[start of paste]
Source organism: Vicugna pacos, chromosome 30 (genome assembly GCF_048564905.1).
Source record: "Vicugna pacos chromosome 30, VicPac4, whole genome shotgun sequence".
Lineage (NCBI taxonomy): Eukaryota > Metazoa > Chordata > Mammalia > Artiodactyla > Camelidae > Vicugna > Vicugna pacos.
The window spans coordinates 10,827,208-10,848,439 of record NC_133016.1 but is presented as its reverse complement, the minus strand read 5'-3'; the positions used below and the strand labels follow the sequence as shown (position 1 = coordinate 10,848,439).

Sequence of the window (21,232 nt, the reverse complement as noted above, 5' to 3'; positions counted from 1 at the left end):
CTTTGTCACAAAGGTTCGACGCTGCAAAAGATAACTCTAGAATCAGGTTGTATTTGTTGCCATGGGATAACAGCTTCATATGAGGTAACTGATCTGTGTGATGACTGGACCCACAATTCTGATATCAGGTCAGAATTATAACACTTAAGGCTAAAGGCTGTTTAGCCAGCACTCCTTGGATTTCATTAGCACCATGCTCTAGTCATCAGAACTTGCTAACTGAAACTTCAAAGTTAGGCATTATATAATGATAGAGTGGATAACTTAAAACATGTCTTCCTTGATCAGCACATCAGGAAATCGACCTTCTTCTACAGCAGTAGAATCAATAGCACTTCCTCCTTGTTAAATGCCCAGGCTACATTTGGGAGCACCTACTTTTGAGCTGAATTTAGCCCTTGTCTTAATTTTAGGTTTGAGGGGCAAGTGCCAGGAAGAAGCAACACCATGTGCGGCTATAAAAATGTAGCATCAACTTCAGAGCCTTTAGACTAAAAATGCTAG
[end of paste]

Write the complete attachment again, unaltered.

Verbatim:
Source organism: Vicugna pacos, chromosome 30 (genome assembly GCF_048564905.1).
Source record: "Vicugna pacos chromosome 30, VicPac4, whole genome shotgun sequence".
Lineage (NCBI taxonomy): Eukaryota > Metazoa > Chordata > Mammalia > Artiodactyla > Camelidae > Vicugna > Vicugna pacos.
The window spans coordinates 10,827,208-10,848,439 of record NC_133016.1 but is presented as its reverse complement, the minus strand read 5'-3'; the positions used below and the strand labels follow the sequence as shown (position 1 = coordinate 10,848,439).

Sequence of the window (21,232 nt, the reverse complement as noted above, 5' to 3'; positions counted from 1 at the left end):
CTTTGTCACAAAGGTTCGACGCTGCAAAAGATAACTCTAGAATCAGGTTGTATTTGTTGCCATGGGATAACAGCTTCATATGAGGTAACTGATCTGTGTGATGACTGGACCCACAATTCTGATATCAGGTCAGAATTATAACACTTAAGGCTAAAGGCTGTTTAGCCAGCACTCCTTGGATTTCATTAGCACCATGCTCTAGTCATCAGAACTTGCTAACTGAAACTTCAAAGTTAGGCATTATATAATGATAGAGTGGATAACTTAAAACATGTCTTCCTTGATCAGCACATCAGGAAATCGACCTTCTTCTACAGCAGTAGAATCAATAGCACTTCCTCCTTGTTAAATGCCCAGGCTACATTTGGGAGCACCTACTTTTGAGCTGAATTTAGCCCTTGTCTTAATTTTAGGTTTGAGGGGCAAGTGCCAGGAAGAAGCAACACCATGTGCGGCTATAAAAATGTAGCATCAACTTCAGAGCCTTTAGACTAAAAATGCTAG